Most saw victories by Democrats as a referendum on President Donald Trump, whose record low job approval rating has shrunk to 39 percent according to various reports.
Republicans lost races for governor in Virginia, where Ralph Northam easily beat Trump-backed Ed Gillespie, and in New Jersey, where former U.S. Ambassador to Germany Phil Murphy won election as governor, defeating Republican Lt. Gov. Kim Guadagno.
Also, in Virginia, attorney general Mark Herring, a Democrat, won reelection over Republican John Adams while Democrats gained at least 10 seats in the House of Delegates.
The party also won key mayoral races in New York, Charlotte, Stamford, Conn., and St. Petersburg and, in a direct rebuke of Trump and Republicans who have tried to repeal the Affordable Care Act, voters in Maine approved a ballot measure to expand Medicaid under former President Barack Obama’s signature healthcare law.
On Twitter University of Virginia political scientist Larry Sabato wrote that the results were a “backlash to Trump and Trumpism, pure and simple.”
Results may have been helped by a strong get out to vote campaign launched by the NAACP. The legendary civil rights organization and its approximately 500,000 adult and youth members around the country were on the frontlines committed to raising awareness for political, educational, social and economic equality of minorities in the electoral process, the organization said in a statement posted on its website.
“The NAACP is actively engaged in increasing the African American responsiveness of citizens to be fully engaged in the democratic process,” the statement read.
Terry McAuliffe, Virginia’s outgoing Democratic governor, told reporters that the election night victories were indeed a springboard for future elections, including the 2020 presidential race.
“This was a spark plug,” McAuliffe said. “This is the revitalization of the Democratic Party in America.”
Former Vice President Joe Biden said voters clearly sent a message to Trump. “A resounding defeat tonight for President Trump,” Biden tweeted. “Voters across the country rejected the ugly politics we have seen this past year. Instead, they chose candidates who unite and inspire us.”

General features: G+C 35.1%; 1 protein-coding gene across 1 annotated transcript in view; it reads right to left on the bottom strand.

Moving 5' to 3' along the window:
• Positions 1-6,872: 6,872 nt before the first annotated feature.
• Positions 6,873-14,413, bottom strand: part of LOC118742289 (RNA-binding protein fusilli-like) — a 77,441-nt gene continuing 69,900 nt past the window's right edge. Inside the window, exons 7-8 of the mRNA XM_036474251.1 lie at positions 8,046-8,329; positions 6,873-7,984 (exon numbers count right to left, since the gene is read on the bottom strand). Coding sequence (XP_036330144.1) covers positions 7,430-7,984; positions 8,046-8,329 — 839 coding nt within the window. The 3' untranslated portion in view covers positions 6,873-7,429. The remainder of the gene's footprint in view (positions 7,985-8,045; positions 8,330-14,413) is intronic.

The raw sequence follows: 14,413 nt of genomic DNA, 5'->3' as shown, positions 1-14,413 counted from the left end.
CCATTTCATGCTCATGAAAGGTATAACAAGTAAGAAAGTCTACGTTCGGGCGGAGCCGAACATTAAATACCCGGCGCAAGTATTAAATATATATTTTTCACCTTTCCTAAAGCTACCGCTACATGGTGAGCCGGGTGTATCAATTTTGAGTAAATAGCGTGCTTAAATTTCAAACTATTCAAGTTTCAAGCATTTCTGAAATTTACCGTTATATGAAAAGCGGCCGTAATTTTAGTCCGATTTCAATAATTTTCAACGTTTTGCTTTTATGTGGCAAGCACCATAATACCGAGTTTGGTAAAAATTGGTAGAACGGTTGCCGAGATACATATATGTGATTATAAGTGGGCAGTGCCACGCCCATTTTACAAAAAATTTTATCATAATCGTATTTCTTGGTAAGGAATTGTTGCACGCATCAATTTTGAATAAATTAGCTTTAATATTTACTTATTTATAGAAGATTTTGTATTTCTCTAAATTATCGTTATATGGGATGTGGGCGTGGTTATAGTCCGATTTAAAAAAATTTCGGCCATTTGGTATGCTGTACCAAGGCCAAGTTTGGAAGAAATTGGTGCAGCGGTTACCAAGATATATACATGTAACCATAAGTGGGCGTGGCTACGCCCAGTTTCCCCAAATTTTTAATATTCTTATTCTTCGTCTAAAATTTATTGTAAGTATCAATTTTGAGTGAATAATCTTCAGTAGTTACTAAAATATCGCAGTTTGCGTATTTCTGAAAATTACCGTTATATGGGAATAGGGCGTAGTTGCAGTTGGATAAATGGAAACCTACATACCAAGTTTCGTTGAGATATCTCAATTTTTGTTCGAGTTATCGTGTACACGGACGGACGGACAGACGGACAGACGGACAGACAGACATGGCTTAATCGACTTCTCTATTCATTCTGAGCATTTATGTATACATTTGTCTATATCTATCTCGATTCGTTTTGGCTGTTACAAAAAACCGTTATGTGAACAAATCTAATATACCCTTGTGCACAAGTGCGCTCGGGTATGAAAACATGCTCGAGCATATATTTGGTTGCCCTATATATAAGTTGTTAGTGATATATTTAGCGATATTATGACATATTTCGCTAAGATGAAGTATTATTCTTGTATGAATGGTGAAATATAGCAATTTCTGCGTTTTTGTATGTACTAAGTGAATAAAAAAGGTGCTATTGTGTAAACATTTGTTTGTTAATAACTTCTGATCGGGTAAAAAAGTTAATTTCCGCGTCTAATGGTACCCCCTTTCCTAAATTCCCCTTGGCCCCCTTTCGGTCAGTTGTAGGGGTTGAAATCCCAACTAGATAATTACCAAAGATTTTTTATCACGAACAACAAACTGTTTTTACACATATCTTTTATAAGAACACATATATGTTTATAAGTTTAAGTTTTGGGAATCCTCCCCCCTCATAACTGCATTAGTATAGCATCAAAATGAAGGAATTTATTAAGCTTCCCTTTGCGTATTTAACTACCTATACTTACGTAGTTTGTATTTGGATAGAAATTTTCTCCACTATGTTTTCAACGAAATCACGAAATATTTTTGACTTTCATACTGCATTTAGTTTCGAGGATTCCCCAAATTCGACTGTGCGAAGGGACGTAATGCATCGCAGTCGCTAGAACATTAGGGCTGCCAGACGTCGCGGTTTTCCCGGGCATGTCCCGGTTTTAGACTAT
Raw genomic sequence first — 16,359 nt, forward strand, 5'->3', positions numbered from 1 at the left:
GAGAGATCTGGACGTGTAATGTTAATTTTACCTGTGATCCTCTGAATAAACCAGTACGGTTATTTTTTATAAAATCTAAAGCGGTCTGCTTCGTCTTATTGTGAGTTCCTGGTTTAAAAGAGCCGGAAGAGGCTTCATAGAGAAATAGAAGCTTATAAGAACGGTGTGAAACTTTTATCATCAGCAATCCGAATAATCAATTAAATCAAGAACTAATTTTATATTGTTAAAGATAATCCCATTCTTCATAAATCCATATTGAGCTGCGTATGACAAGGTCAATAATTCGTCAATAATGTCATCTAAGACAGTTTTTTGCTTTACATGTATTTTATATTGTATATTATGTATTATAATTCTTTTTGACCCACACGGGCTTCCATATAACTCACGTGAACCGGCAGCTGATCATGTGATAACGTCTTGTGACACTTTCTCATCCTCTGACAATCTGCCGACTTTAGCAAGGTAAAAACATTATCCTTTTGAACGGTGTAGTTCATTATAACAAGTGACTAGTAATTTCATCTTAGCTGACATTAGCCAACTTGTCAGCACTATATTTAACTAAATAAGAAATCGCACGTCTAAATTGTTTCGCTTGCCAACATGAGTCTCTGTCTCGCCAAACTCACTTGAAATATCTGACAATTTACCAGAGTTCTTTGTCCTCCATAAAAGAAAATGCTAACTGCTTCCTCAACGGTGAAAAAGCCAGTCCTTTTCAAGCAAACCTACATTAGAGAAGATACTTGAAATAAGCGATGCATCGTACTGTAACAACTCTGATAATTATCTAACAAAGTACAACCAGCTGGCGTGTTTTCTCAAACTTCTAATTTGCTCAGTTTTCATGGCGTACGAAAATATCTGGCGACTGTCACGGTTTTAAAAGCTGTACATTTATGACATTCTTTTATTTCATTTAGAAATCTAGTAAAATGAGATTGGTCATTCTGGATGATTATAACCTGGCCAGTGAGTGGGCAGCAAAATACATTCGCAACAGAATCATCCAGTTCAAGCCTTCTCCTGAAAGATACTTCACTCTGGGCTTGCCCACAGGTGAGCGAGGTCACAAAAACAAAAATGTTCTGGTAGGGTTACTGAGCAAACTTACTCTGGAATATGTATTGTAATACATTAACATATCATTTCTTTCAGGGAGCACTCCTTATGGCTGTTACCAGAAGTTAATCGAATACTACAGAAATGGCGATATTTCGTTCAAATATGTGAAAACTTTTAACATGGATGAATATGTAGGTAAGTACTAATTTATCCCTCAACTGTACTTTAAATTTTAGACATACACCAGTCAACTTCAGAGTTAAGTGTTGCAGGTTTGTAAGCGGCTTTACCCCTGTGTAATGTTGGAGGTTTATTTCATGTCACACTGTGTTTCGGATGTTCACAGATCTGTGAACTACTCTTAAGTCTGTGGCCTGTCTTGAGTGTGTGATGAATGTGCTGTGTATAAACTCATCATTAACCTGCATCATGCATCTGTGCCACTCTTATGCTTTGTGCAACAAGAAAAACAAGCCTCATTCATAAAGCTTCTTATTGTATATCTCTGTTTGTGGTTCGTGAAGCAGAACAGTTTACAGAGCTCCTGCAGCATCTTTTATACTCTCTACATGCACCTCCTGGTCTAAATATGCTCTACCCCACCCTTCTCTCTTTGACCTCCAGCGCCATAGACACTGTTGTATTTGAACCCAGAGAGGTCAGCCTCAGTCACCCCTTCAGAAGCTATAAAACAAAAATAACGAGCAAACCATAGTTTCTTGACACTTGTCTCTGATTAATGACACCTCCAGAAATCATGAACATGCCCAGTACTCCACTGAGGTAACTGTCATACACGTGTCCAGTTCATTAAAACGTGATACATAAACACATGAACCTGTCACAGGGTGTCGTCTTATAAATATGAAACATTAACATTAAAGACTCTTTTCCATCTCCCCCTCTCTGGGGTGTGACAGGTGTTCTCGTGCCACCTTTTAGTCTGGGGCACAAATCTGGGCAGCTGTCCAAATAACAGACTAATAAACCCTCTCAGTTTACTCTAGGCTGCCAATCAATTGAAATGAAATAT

Members of the Congressional Black Caucus also engaged voters. Rep. John Lewis (D-Ga.), urged everyone to vote. “The vote is precious, almost sacred,” Lewis said. “It is the most powerful nonviolent tool or instrument in a democratic society [so] use it.”
And, if that admonition wasn’t enough, the legendary civil rights leader reminded voters why participating is so important. “I was beaten, left bloody and unconscious so that every American has the right to vote,” Lewis said. “Friends of mine gave their lives. Do your part. Vote.”

Newswire : Black police executives reject Trump’s encouragement to rough up suspects

By Hazel Trice Edney

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Assistant Police Chief Perry Tarrant, surrounded by members of NOBLE. PHOTO: NOBLE website.
(TriceEdneyWire.com) – The Nation’s premier association of Black police executives – convening in Atlanta this week – has responded to rogue statements made by President Donald Trump encouraging police officers to “please, don’t be too nice” to suspects being arrested for violent crimes.
Speaking to law enforcement officials in Ronkonkoma, N. Y. about the brutal MS-13 gang, Trump said, “And when you see these towns and when you see these thugs being thrown into the back of a paddy wagon — you just see them thrown in, rough – I said, please don’t be too nice. Like when you guys put somebody in the car and you’re protecting their head, you know, the way you put their hand over? Like, don’t hit their head and they’ve just killed somebody – don’t hit their head. I said, you can take the hand away, okay?”